The death toll in the Maui wildfires is now 110, Hawaii Gov. Josh Green said at a Wednesday news conference where officials faced often heated questions about the county’s actions as wildfire swept across the island last week, sending people scrambling for safety.
With so many deaths and many more people unaccounted for, the governor has commissioned the state attorney general to investigate the response. But survivors, some of who were forced to seek refuge in the ocean, have demanded answers for issues like why no warning sirens sounded.
Hawaii has one the largest siren warning systems in the world, but the 80 alarms on Maui, stayed silent. Maui Emergency Management Agency Administrator Herman Andaya told reporters Wednesday afternoon he has no regrets about not using sirens as the fires started spreading wildly August 8 and that doing so wouldn’t have affected the death toll.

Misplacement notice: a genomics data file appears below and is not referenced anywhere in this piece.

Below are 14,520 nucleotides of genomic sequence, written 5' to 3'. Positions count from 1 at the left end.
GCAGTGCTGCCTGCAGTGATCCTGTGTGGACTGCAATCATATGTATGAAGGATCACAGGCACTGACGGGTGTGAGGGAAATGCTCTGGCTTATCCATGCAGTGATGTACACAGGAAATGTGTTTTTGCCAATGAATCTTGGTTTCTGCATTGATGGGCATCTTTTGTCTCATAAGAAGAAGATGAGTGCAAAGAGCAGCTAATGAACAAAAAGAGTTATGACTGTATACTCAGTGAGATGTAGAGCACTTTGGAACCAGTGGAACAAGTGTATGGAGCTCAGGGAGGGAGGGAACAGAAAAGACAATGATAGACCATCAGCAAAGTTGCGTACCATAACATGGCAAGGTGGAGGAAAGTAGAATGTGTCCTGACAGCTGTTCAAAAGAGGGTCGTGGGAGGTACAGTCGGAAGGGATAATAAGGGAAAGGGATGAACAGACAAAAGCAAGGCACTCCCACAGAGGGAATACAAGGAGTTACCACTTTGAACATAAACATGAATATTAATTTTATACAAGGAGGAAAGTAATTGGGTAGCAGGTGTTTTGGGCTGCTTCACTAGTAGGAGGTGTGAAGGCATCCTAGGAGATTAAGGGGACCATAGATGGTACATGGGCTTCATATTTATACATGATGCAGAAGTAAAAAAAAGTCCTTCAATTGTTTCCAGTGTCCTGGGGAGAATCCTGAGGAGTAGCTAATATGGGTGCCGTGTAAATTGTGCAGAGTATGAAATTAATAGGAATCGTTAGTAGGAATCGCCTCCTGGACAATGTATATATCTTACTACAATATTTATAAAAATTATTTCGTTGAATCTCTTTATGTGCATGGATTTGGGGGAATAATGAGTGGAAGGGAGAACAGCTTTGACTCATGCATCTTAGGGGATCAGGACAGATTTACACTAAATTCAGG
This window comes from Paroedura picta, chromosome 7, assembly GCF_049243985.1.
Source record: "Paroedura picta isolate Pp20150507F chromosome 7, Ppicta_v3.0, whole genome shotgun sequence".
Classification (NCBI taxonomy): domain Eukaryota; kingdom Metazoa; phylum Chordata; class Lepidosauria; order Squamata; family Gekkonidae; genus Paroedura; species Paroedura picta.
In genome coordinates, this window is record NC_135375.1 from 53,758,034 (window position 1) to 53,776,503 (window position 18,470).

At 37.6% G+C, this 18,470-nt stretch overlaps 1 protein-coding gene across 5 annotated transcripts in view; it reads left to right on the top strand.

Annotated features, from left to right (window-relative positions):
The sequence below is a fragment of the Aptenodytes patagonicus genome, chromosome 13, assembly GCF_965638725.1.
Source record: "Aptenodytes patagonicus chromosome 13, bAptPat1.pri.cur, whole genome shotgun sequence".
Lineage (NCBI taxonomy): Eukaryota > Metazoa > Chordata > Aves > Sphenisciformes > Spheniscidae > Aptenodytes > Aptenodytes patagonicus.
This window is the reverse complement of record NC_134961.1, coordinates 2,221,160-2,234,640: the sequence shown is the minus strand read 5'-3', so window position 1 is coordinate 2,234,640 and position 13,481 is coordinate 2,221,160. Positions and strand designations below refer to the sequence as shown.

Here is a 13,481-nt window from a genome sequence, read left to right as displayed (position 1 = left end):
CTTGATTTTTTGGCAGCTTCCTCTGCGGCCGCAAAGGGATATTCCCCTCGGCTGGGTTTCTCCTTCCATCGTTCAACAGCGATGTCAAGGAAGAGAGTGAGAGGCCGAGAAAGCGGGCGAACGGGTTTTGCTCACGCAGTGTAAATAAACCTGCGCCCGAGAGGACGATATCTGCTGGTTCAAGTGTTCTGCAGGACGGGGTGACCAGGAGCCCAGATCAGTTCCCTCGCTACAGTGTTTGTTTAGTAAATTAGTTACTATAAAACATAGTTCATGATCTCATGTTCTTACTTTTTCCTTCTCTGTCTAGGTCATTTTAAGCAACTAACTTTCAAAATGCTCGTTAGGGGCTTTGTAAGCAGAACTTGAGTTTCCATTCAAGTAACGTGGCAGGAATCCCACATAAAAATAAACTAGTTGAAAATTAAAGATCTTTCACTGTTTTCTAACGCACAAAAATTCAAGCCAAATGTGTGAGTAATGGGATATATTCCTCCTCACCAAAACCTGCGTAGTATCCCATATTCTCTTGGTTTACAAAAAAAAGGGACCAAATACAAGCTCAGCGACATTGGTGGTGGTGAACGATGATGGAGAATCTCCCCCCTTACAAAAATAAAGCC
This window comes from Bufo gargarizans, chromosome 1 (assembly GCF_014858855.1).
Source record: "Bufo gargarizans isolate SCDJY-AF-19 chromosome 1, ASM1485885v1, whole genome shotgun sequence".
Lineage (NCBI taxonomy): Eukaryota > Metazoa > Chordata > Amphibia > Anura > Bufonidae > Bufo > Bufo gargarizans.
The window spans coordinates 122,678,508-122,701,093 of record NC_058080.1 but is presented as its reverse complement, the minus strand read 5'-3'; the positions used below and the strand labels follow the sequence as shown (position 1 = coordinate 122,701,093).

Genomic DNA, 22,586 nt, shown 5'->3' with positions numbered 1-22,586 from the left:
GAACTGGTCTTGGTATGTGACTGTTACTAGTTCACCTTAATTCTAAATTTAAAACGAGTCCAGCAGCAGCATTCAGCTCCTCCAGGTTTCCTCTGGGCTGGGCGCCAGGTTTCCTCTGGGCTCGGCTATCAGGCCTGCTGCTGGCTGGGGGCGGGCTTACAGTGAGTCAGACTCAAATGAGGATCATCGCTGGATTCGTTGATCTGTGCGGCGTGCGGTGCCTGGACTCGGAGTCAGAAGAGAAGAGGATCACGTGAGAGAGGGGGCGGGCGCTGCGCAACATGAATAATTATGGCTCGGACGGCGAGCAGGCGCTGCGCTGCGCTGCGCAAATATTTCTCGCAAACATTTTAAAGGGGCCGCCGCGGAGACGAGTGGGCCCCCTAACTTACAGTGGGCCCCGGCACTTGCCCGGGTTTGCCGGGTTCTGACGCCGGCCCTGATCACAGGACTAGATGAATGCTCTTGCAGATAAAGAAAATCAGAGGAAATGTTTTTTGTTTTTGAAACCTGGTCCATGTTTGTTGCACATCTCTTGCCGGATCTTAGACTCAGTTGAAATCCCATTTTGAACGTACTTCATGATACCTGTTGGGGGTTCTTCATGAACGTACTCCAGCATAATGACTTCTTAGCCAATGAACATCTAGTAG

Andaya said the sirens are primarily used to warn when a tsunami is approaching the area and if they had sounded, many residents would’ve gone to the mountainside, where the fire was at its worst.
“Even if we sounded the sirens, it would not have saved those people on the mountainside,” said Andaya, who later added there are no sirens on the mountains – most are on the coastline.
Andaya said the protocol for fires was to send out notices through texts, voicemails and to landlines, and notifications to televisions and radios.
“It is our practice to use the most effective means of conveying an emergency message to the public during a wildland fire,” he said.
But the fire quickly brought down communication networks, officials have said.
When asked about the condition of the siren network, Green told CNN’s Wolf Blitzer, “These sirens have been aging over decades. Some have received maintenance. We are waiting to see what others had available to them. But intermittently, some were broken and we’re doing a full assessment.”